The third speaker, Mihaela Mihai (University of York), delineated a novel understanding of artistic denunciations of past injustices: as disclosing new perspectives of what it means to live together in a democratic community. Her two case studies comprised the Argentinian escraches – non-violent performances through which perpetrators of the Dirty War were faced with public exposure and condemnation – and the Austrian playwright and novelist Thomas Bernhard, whose piece Heldenplatz caused enormous controversy due to its provocative depiction of Austrian society as essentially unchanged since the end of World War II. Philip Cook (University of Edinburgh) called into question the suitability of denunciations for democratic politics and pointed out that strict limits should be placed to keep denunciations within democratic boundaries. The audience was divided between two camps: moral philosophers were worried about the dangers associated with denunciation, while critical theorists questioned the radical nature of the denunciation. Christine Bell suggested that such acts should always be analyzed within their historical-political context and in relation to moments of constitutional opening/closure.
The final speaker, Andrew Schaap (University of Exeter), compared the interpretations of the “people”, and its constitution, in the work of Carl Schmitt’s and Jacques Rancière respectively. Affinities and differences were explored in much detail and with great care. Both Schmitt and Rancière, Schaap showed, acknowledge democracy’s dependence on the people for its legitimacy – and its incapacity to permanently capture it. The differences emerge when we analyze the goals of their theoretical enterprises: whereas Schmitt is essentially interested in the stability of the constitutional order, Rancière pleads for its continuous politicization. Neil Walker (University of Edinburgh) offered an excellent commentary that challenged Schaap’s choice of authors and highlighted an alternative way of looking at constitutional moments. Walker also helpfully drew all the presentations together and discussed the upcoming Scottish referendum as an illuminating occasion for scrutinizing the spectacle of the people. This triggered a heated and insightful controversy, involving all the presenters and members of the audience.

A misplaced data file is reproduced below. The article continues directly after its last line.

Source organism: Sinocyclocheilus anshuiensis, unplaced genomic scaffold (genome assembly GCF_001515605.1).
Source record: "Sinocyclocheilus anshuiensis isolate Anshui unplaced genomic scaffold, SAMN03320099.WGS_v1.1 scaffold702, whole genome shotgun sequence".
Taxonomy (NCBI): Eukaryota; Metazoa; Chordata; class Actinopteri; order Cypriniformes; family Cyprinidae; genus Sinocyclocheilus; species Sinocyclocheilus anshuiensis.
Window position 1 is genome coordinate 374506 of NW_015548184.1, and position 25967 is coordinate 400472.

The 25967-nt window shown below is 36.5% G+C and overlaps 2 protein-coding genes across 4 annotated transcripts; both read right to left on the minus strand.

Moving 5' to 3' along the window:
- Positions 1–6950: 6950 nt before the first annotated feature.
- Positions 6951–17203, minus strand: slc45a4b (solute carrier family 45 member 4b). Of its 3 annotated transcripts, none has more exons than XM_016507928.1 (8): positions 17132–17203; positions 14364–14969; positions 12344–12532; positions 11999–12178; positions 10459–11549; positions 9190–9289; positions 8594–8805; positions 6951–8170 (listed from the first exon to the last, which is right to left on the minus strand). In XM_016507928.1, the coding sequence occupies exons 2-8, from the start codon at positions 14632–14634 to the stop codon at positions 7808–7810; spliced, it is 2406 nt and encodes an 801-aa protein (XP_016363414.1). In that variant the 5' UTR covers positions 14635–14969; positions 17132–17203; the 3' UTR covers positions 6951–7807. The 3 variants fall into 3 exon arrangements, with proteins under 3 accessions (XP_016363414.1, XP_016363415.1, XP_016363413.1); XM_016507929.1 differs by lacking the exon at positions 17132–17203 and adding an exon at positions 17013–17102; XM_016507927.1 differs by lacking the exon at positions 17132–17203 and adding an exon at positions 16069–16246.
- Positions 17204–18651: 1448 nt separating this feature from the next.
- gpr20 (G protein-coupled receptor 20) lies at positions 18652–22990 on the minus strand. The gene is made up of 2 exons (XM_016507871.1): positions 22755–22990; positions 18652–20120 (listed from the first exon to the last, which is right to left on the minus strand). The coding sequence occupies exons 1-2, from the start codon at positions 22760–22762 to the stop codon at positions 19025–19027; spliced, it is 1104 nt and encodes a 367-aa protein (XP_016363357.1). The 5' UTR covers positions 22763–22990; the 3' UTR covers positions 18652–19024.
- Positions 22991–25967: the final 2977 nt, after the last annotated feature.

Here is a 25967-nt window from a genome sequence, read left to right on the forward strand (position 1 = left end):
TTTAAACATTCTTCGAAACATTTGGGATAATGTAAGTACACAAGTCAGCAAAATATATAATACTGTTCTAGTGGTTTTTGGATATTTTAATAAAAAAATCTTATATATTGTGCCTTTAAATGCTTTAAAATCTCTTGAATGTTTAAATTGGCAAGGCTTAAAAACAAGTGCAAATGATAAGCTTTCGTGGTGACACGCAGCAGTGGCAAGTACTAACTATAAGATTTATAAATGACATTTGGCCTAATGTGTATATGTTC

The event benefitted from the administrative assistance of Eirini Souri (School of Social and Political Science). Videos of the workshop’s sessions will in due time be posted on the project website.
On June 24, 2014 I will be presenting a paper at an event in London dedicated to the work of James Tully. My presentation is entitled “Discursus Interruptus: Revisiting James Tully’s Democratic Conception of Public Philosophy”. More information about the conference can be found here.
On June 12, 2014 I will be giving a paper at the University of Copenhagen. The presentation will be part of a workshop around pragmatism and democracy. More information can be found here.